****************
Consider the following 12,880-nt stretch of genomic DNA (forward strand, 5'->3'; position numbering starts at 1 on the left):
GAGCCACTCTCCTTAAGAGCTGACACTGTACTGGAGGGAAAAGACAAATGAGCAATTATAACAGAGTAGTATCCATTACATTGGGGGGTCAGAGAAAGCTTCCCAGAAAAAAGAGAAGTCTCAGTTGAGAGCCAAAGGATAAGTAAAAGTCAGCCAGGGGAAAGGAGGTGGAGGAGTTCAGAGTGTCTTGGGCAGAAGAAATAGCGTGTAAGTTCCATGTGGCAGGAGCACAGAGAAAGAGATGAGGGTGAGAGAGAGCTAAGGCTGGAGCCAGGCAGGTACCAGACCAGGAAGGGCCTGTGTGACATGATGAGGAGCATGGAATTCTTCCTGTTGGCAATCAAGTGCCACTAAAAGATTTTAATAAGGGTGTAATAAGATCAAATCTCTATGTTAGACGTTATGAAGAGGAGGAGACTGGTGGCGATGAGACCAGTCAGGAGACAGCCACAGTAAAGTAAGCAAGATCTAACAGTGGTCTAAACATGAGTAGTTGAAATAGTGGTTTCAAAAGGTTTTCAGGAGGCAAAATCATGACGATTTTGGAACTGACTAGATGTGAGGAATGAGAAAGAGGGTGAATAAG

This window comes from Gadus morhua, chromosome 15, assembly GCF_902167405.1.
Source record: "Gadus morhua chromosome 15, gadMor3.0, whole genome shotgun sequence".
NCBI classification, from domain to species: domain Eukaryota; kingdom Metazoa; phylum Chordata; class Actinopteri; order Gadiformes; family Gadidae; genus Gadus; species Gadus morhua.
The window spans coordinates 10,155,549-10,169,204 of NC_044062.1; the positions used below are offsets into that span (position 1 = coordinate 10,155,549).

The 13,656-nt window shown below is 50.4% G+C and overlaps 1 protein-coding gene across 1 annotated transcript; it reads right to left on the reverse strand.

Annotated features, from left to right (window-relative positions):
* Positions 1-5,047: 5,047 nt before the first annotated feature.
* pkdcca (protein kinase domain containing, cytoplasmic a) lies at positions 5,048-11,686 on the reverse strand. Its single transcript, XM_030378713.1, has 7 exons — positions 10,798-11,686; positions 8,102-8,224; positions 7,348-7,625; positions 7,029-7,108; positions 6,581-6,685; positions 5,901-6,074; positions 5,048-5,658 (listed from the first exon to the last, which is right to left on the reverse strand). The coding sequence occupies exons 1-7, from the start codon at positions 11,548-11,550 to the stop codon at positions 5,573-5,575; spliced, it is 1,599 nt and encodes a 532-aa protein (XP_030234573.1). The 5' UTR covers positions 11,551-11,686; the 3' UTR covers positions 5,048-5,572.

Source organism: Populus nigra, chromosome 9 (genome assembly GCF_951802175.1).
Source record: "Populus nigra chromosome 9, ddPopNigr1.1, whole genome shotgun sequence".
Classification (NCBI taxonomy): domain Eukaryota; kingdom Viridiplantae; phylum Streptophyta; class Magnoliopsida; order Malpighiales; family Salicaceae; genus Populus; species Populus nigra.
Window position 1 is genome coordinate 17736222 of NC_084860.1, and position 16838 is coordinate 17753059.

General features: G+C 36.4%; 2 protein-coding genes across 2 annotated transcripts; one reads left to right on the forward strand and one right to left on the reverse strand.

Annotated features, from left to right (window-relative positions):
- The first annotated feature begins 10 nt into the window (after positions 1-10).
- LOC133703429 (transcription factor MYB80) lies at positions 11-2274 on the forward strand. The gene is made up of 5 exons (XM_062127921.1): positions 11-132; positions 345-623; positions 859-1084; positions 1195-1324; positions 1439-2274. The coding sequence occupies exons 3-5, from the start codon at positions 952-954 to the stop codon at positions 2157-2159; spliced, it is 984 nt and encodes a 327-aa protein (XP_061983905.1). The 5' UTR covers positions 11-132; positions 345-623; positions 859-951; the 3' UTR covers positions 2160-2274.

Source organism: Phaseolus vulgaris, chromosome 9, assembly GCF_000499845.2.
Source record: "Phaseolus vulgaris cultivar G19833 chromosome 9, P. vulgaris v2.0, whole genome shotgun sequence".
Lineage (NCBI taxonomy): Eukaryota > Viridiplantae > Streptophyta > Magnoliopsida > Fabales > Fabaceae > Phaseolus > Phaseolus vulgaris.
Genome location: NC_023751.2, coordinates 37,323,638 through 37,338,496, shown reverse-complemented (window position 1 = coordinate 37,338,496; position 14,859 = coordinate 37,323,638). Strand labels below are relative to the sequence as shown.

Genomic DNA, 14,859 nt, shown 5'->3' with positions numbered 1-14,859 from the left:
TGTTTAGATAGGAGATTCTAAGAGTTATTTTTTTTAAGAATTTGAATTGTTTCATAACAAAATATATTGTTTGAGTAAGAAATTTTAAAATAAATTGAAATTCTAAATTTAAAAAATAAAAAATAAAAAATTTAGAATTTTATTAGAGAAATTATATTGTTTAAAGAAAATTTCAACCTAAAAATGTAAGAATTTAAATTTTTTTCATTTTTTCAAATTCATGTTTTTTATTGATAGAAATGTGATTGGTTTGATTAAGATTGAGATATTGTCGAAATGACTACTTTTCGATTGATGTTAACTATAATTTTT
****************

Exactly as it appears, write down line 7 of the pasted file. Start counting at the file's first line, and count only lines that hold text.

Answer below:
The 13,656-nt window shown below is 50.4% G+C and overlaps 1 protein-coding gene across 1 annotated transcript; it reads right to left on the reverse strand.